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Flatland: A Romance of Many Dimensions by Edwin Abbott
Reviewed by James Sogi
Flatland: A Romance of Many Dimensions is a short novel by Edwin Abbott published in London in 1884. Abbott described his interactions with beings who live in a flat plane of two spatial dimensions, and showed how we might perceive the existence of higher dimensions. We, with our two coordinate charts, two coordinate scatter diagrams and x and y spreadsheets live in Flatland. What new insights on the market would a multidimensional analysis reveal in the market galaxy?
Philip J. McDonnell Comments:
Jim has some very creative ideas relating physics and markets. Assuming that a multidimensional approach is ultimately the holy grail to trading markets I would question whether charts are of any value at all. Suppose for the sake of argument that the "true picture" is really 10-dimensional. Then projecting this 10-dimensional picture down to a 3-dimensional shadow of its reality will lose 7 dimensions. To get an intuitive idea of how much is lost suppose that each dimension is finite and of length 10. In that case losing 7 dimensions will cause us to lose 10 to the 7th power of the available information. We will only "see" 1 part in 10 million of the total picture in our 3D chart. My suggestion is to throw away your charts and go back to the original numbers. It seems going to the numbers is an idea which has been presented in this forum before.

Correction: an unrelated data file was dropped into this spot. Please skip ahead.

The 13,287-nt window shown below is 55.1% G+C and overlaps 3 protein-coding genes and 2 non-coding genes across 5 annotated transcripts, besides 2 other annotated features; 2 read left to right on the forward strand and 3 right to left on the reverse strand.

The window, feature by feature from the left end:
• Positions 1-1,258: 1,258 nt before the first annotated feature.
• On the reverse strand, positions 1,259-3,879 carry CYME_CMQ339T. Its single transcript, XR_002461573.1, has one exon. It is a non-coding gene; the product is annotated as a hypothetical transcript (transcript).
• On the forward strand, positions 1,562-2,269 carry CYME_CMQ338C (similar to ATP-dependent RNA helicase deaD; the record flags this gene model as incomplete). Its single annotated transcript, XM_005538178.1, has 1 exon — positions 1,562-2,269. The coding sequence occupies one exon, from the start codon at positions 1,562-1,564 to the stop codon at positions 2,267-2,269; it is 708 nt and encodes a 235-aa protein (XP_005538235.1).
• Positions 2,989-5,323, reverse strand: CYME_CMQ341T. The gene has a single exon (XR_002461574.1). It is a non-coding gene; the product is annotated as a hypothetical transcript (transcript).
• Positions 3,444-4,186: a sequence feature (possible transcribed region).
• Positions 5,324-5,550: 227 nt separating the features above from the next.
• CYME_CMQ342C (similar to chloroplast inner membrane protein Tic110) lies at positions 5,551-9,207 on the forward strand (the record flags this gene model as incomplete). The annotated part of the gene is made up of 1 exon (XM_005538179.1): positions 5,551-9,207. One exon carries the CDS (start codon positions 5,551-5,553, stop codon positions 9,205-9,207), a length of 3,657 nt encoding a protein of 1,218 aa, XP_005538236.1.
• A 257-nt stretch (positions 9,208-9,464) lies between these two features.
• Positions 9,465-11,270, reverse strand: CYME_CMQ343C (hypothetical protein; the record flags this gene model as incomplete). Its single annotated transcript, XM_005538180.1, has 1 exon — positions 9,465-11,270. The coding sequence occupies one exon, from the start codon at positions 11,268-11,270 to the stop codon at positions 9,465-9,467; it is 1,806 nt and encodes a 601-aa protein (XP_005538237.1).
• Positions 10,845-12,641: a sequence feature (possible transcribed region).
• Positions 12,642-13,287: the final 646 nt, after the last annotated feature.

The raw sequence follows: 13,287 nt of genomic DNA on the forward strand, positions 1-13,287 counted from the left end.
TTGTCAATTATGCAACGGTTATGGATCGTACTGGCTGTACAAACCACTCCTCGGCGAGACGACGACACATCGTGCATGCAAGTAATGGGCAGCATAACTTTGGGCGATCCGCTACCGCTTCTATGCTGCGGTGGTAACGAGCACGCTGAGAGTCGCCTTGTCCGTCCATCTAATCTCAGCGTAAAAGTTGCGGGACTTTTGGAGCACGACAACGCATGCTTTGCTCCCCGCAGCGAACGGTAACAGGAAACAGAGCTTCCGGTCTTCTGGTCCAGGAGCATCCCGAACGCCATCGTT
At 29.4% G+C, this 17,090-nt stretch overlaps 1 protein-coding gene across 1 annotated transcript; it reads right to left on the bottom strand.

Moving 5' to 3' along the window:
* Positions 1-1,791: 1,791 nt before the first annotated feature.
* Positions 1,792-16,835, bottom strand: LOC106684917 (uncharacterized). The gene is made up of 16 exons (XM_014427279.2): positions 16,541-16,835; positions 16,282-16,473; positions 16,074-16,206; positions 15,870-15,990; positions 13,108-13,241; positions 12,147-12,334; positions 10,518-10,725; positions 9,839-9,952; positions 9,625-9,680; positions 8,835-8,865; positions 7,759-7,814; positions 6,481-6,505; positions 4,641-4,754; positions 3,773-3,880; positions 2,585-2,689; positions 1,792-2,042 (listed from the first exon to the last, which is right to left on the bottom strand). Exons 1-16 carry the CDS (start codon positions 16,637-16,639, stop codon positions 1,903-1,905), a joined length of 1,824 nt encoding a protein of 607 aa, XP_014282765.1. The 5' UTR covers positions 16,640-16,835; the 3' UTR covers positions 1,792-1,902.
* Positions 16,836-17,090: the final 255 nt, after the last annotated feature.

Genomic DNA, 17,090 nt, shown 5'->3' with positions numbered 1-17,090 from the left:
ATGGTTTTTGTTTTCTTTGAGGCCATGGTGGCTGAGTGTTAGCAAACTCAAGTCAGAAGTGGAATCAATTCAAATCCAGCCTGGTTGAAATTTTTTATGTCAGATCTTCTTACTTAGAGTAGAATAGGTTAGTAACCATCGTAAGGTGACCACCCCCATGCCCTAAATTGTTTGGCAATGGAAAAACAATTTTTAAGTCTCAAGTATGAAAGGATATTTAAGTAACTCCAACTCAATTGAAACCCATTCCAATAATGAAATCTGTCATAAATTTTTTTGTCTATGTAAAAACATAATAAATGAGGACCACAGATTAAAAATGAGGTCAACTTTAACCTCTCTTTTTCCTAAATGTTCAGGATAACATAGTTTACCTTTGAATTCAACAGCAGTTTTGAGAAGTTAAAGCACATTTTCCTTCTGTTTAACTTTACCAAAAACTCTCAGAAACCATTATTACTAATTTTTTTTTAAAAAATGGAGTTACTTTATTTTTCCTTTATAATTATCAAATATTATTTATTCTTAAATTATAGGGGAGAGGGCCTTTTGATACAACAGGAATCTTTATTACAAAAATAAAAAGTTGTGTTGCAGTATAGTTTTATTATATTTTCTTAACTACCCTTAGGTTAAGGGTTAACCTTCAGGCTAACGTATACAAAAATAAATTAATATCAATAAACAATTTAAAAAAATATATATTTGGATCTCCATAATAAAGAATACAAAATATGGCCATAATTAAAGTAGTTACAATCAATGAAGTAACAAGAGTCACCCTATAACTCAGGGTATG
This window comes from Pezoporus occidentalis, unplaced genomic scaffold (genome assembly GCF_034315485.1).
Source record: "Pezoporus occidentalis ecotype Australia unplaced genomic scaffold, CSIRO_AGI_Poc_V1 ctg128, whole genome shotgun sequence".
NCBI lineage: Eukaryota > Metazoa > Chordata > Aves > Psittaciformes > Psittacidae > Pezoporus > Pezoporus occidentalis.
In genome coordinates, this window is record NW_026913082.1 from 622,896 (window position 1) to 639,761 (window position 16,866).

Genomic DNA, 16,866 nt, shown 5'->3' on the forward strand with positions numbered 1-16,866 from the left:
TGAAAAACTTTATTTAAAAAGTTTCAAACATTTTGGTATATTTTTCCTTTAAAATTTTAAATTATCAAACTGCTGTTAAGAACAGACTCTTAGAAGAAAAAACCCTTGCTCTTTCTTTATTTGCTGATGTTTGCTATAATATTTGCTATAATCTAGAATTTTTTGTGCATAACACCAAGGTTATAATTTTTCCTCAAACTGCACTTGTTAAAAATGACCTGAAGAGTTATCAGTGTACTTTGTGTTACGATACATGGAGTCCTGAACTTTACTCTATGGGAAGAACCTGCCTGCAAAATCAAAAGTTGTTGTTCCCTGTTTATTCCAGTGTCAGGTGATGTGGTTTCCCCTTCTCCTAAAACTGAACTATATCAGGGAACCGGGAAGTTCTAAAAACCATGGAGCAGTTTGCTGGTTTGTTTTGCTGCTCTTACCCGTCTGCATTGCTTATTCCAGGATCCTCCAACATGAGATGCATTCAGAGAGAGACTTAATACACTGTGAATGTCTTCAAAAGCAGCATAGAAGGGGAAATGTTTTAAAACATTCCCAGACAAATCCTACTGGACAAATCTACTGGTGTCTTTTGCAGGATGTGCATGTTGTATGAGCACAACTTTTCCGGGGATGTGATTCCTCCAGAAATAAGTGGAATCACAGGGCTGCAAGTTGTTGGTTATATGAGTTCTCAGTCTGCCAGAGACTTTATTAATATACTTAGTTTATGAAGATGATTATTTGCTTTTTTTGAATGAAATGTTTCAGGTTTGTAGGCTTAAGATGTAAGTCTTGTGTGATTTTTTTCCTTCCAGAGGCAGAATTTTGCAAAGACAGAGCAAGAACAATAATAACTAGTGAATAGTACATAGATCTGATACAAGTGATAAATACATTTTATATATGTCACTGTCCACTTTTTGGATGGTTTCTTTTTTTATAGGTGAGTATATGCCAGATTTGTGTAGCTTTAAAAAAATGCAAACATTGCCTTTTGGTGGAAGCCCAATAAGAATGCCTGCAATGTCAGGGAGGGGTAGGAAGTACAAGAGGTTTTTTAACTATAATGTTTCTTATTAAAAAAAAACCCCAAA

Before we embrace the idea that if only we could find all the possible variables we could solve the market equation, let me remind all of another analogy from the history of physics. Newtonian physics said that the planets revolved around the Sun in elliptical orbits all of which could be described neatly in only 5 dimension - 3 of space, 1 of time and mass. For 300 years Newton could explain everything to many decimal places.
Then Einstein came along with a completely different theory in the same 5 dimensions which said that space is curved by gravity and the planets follow straight lines in curved space. It was a radically different theory which also fit the data to very many decimal places. However it made a unique prediction that Newton did not - that starlight passing by the nearby massive Sun would be bent by the curvature of space near the Sun. When the prediction was confirmed a few months later, Einstein's theory was widely accepted.
The point of the above discussion is that even a five-variable model allows many degrees of freedom which can result in a very good, but spurious data fit. There are many disparate models which can fit the data to a high degree of accuracy. My suggestion is to stick with simple one-variable predictive models. Only after a given variable is shown to be a reliable predictor on its own can another known predictor be combined. Even then, the two variables will always be somewhat correlated with each other. High-dimension models are fraught with pitfalls and spurious correlations and are best avoided. The simplest model is the best.
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